First Person – California Southern Baptist Convention

First Person

Published Dec 02, 2014

“When I was diagnosed with depression, I felt as though I finally understood why I felt alone,” said one man, after seeking help through his doctor. “However,” he continued, “I still was afraid of telling anyone in my church about my condition because of the fear of being ostracized, which made my depression even more desperate.”

This story is one that could be told throughout the Southern Baptist Convention – people with non-severe mental health issues who are unsure of their ability to tell someone in their church about their condition.

What makes this story even more alarming is that he is the pastor.

One in four Americans suffers from some kind of mental issue in any given year, according to the National Alliance on Mental Illness. Many look to their church for spiritual guidance, but they’re unlikely to find much help on Sunday mornings.

SBC entities are highlighting the importance of mental health ministry in response to a motion at the 2013 annual meeting, which prompted Frank S. Page, SBC Executive Committee president, to name an advisory group to gather suggestions about ways Southern Baptists can more effectively minister to people with mental health challenges.

Members of the Mental Health Advisory Group (MHAG) include pastors, licensed counselors, healthcare providers, educators, social workers and a military chaplain. They represent churches, private practices, parachurch ministries, state conventions and national SBC entities. Many members of the group have dealt with mental health challenges within their own families in addition to their professional experience.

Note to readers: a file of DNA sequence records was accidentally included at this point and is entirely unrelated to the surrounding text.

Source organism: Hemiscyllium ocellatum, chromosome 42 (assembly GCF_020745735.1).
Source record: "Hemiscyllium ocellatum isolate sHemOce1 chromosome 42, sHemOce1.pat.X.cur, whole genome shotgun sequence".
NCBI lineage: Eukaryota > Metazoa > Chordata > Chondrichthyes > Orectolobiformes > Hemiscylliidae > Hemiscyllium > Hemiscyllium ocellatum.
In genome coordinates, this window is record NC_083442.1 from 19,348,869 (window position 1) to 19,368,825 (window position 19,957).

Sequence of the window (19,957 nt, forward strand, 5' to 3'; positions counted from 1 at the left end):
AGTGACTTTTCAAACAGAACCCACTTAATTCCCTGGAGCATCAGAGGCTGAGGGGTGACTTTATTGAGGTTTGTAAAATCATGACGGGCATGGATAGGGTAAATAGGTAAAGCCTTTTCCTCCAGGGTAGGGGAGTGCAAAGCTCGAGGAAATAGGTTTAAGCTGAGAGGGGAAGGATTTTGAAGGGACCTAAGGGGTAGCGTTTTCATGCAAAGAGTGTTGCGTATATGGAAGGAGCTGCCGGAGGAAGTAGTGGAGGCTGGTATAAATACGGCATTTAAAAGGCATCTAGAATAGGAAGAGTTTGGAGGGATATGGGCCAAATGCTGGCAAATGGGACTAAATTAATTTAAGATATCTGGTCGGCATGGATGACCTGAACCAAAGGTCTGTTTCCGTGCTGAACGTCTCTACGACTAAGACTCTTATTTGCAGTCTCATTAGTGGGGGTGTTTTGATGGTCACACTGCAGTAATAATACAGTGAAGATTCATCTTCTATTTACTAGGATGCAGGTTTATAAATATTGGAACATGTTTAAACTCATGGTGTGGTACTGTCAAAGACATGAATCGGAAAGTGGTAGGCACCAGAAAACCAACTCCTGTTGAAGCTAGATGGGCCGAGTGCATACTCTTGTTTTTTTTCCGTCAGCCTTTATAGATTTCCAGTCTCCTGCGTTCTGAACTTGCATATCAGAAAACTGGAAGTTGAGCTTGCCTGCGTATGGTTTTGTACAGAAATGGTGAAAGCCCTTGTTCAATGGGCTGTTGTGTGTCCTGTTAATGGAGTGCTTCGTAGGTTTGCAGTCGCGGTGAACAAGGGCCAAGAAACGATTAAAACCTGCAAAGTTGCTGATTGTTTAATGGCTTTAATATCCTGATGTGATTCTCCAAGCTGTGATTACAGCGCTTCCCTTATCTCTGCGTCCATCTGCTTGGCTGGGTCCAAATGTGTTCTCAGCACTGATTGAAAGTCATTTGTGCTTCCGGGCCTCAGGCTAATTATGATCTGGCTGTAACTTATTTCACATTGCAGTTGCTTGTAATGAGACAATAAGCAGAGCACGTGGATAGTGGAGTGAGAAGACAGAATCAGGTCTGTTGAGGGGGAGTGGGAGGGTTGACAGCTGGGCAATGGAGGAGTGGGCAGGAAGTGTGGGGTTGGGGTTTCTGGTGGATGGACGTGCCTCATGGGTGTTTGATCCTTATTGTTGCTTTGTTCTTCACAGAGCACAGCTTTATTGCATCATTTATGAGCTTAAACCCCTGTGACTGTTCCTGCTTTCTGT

The intent of MHAG is to determine what, if anything, is being done in our SBC churches to address the stigma of mental illness within our congregations. Is the local church open to someone simply mentioning they have experienced an issue with anxiety or depression recently without any repercussions?

MHAG has set up a survey that asks five questions to determine the extent of ministries focusing on mental health within the SBC. The survey can be found at

Results will be used to explore innovative ways in which churches can address this increasingly prevalent issue with an eye toward awareness, not treatment, at the local church level.

If you, or someone you know, is experiencing issues with mental illness, there is hope. A recent study revealed that someone with non-severe mental health issues can mitigate their symptoms by getting engaged with healthy relationships. For every healthy relationship, medication can be lowered by one milligram.

In his book, “Outliers,” Malcolm Gladwell tells the story of a group that migrates from Italy to Pennsylvania – it deals with why these people lived healthier lives than those around them. Was it genealogy? Environment?

It turns out the reason for the amazing findings of virtually zero heart disease in people 55 and younger, and the death rate from heart disease half that of the United States as a whole, was this startling fact: the people of Roseto, Pennsylvania enjoyed healthy relationships!

We have the same opportunity in our churches – to create healthy relationships! Christ calls us to be in a healthy relationship with Him, and create healthy relationships in our homes and churches.

(Sartain is pastor of First Baptist Church in Hughson and a member of MHAG.